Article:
How to Burn More Calories Walking

How to Burn More Calories Walking

Walking is a great form of exercise. It’s low-impact, accessible, and can be done almost anywhere. However, many people wonder how to maximize the calorie-burning benefits of walking.

First of all, it is important to understand how many calories you can burn while walking. Many wearable fitness technologies and online calculators can estimate this, but research has shown that they are not entirely accurate. In fact, most people burn more calories than these tools report.

However, it is important to note that walking is moderate-intensity, not like boxing or high-intensity interval training (HIIT). If you want to burn more calories in just a short period you need a higher-intensity exercise.

Many would recommend walking at a brisk pace at a consistent level to keep your heart pumping. However, research shows that if you change your pace throughout your walk this can increase your metabolic rate by up to 20% compared to walking at a steady pace.

Pay Attention to Your Heart Rate and How You Feel

To maximize the benefits of walking, pay attention to your heart rate and how you feel. Using a fitness tracker to help you recognize when you reach your target heart rate zones can help you achieve your goals.

The American College of Sports Medicine recommends a target heart rate for moderate-intensity physical activity at 64% to 76% of your maximum heart rate.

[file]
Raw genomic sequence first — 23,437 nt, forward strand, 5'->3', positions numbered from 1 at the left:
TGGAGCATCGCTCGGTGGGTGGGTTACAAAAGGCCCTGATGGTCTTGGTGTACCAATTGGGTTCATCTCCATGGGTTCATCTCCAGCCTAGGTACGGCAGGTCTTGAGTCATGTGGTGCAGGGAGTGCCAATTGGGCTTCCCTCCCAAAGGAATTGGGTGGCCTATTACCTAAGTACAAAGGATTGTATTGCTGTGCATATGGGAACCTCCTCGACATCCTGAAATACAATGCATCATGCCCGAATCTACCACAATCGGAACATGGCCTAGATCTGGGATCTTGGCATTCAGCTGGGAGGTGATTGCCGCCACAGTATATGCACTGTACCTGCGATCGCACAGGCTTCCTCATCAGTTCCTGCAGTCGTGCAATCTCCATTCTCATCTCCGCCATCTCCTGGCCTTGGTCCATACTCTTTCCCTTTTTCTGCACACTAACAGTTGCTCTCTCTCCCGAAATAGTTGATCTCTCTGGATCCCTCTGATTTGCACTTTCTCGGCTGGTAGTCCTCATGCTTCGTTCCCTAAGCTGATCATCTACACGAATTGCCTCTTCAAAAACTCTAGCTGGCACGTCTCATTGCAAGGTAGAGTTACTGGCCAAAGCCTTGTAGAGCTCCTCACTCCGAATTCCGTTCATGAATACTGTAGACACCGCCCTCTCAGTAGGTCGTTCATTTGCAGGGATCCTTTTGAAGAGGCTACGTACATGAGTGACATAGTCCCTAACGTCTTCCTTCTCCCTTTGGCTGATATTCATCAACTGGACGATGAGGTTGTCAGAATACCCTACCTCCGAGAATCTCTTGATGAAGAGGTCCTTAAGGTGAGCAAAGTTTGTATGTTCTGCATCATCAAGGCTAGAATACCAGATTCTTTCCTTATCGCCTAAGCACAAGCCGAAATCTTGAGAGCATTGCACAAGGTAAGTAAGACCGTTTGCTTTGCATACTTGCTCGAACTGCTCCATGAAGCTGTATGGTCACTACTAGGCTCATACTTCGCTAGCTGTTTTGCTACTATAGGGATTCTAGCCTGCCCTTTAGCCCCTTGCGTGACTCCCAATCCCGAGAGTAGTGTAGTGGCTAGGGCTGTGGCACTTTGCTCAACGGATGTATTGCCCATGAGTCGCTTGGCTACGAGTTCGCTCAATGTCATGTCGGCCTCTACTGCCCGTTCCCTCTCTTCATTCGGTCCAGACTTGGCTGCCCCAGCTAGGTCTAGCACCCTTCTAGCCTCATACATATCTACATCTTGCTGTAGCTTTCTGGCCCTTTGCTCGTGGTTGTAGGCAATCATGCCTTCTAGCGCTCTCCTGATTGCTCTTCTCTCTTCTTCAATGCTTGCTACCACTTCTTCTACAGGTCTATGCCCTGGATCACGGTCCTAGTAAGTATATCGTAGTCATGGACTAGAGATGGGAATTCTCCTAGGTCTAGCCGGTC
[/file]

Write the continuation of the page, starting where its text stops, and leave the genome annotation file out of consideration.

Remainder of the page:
For a 48-year-old person, this is roughly 110 and 131 beats per minute.

At this rate, you will feel your breathing rate go up but you should still be able to speak in complete sentences.

Research also suggests that it is beneficial to include short durations of light intensity to vary your pace. Light-intensity exercise is achieved at a heart rate of 57% to 63%.

For a 48-year-old person, this is about 98 to 108 beats per minute, a very comfortable pace.

The Fat-Burning Distinction

Walking is often touted as a great fat-burning exercise. While there is no “fat-burning zone,” it is possible to leverage your heart rate to get your body to burn fat for fuel.

When you are walking at a lighter intensity such as on a treadmill at American Family Fitness, you are more likely to be using fat for fuel. It may mean burning fewer calories but these calories will be from fat.

Finally, it is important to maintain good form when walking if your goal is to maximize the benefits. Many people develop bad habits over time that can affect their gait. Not only does walking with good form help improve total health, but it also ensures that you are using the right muscles and reduce the risk of injury.

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